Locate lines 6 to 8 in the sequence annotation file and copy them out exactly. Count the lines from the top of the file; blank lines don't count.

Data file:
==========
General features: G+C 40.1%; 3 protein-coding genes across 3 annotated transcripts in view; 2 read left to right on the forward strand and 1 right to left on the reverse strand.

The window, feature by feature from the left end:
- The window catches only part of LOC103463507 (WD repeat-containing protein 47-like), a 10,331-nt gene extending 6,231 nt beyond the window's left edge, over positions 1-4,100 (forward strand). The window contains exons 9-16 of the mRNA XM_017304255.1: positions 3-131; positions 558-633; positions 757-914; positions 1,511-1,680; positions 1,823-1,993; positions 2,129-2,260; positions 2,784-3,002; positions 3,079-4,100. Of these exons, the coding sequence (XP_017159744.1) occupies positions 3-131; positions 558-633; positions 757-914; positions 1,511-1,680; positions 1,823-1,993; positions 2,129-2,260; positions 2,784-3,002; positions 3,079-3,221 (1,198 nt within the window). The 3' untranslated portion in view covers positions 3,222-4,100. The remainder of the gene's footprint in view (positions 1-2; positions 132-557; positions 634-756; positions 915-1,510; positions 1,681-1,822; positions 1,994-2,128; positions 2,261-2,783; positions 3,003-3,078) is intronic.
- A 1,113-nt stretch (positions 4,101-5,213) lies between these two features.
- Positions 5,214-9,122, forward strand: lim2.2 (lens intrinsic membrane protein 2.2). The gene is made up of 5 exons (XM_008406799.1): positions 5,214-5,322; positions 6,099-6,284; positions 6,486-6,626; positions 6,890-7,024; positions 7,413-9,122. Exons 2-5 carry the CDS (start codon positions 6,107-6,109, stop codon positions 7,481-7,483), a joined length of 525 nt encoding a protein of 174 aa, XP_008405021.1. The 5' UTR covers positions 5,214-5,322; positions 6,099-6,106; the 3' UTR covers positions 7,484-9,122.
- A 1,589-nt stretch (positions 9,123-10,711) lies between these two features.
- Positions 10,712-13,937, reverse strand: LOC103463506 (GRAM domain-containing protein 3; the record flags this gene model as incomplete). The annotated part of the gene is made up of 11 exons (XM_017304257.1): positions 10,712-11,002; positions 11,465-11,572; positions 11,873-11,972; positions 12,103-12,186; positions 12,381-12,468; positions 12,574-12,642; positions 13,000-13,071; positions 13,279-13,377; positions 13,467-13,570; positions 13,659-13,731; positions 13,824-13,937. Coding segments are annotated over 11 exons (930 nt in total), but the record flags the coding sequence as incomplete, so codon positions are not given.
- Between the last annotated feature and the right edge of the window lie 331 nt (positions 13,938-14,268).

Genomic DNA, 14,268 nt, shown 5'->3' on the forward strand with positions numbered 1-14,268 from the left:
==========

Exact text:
- A 1,589-nt stretch (positions 9,123-10,711) lies between these two features.
- Positions 10,712-13,937, reverse strand: LOC103463506 (GRAM domain-containing protein 3; the record flags this gene model as incomplete). The annotated part of the gene is made up of 11 exons (XM_017304257.1): positions 10,712-11,002; positions 11,465-11,572; positions 11,873-11,972; positions 12,103-12,186; positions 12,381-12,468; positions 12,574-12,642; positions 13,000-13,071; positions 13,279-13,377; positions 13,467-13,570; positions 13,659-13,731; positions 13,824-13,937. Coding segments are annotated over 11 exons (930 nt in total), but the record flags the coding sequence as incomplete, so codon positions are not given.
- Between the last annotated feature and the right edge of the window lie 331 nt (positions 13,938-14,268).